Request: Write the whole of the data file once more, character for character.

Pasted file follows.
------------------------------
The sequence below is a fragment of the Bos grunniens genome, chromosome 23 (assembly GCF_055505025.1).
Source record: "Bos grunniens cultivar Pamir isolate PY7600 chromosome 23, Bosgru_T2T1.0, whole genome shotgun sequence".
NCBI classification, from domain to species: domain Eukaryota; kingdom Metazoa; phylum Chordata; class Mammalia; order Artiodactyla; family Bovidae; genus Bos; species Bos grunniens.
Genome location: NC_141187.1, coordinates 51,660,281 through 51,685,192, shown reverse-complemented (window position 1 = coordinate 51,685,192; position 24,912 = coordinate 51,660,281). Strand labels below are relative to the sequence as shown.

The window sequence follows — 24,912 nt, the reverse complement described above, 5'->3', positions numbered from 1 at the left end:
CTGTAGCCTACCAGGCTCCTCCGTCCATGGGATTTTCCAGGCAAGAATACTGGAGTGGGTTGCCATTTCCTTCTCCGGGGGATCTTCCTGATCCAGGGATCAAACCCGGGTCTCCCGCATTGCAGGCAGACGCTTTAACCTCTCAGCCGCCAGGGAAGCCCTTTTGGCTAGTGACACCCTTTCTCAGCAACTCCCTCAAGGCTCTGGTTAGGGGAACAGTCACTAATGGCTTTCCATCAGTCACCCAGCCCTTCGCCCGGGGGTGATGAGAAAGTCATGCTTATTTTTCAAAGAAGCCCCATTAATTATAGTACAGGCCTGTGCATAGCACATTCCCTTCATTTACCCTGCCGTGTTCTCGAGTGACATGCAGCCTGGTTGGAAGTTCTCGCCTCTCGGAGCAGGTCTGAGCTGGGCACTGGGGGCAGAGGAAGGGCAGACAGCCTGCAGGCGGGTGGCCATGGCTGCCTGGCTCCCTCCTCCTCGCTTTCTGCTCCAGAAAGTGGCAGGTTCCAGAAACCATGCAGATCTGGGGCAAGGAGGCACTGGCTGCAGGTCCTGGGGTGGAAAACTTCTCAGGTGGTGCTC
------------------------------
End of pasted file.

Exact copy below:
The sequence below is a fragment of the Bos grunniens genome, chromosome 23 (assembly GCF_055505025.1).
Source record: "Bos grunniens cultivar Pamir isolate PY7600 chromosome 23, Bosgru_T2T1.0, whole genome shotgun sequence".
NCBI classification, from domain to species: domain Eukaryota; kingdom Metazoa; phylum Chordata; class Mammalia; order Artiodactyla; family Bovidae; genus Bos; species Bos grunniens.
Genome location: NC_141187.1, coordinates 51,660,281 through 51,685,192, shown reverse-complemented (window position 1 = coordinate 51,685,192; position 24,912 = coordinate 51,660,281). Strand labels below are relative to the sequence as shown.

The window sequence follows — 24,912 nt, the reverse complement described above, 5'->3', positions numbered from 1 at the left end:
CTGTAGCCTACCAGGCTCCTCCGTCCATGGGATTTTCCAGGCAAGAATACTGGAGTGGGTTGCCATTTCCTTCTCCGGGGGATCTTCCTGATCCAGGGATCAAACCCGGGTCTCCCGCATTGCAGGCAGACGCTTTAACCTCTCAGCCGCCAGGGAAGCCCTTTTGGCTAGTGACACCCTTTCTCAGCAACTCCCTCAAGGCTCTGGTTAGGGGAACAGTCACTAATGGCTTTCCATCAGTCACCCAGCCCTTCGCCCGGGGGTGATGAGAAAGTCATGCTTATTTTTCAAAGAAGCCCCATTAATTATAGTACAGGCCTGTGCATAGCACATTCCCTTCATTTACCCTGCCGTGTTCTCGAGTGACATGCAGCCTGGTTGGAAGTTCTCGCCTCTCGGAGCAGGTCTGAGCTGGGCACTGGGGGCAGAGGAAGGGCAGACAGCCTGCAGGCGGGTGGCCATGGCTGCCTGGCTCCCTCCTCCTCGCTTTCTGCTCCAGAAAGTGGCAGGTTCCAGAAACCATGCAGATCTGGGGCAAGGAGGCACTGGCTGCAGGTCCTGGGGTGGAAAACTTCTCAGGTGGTGCTC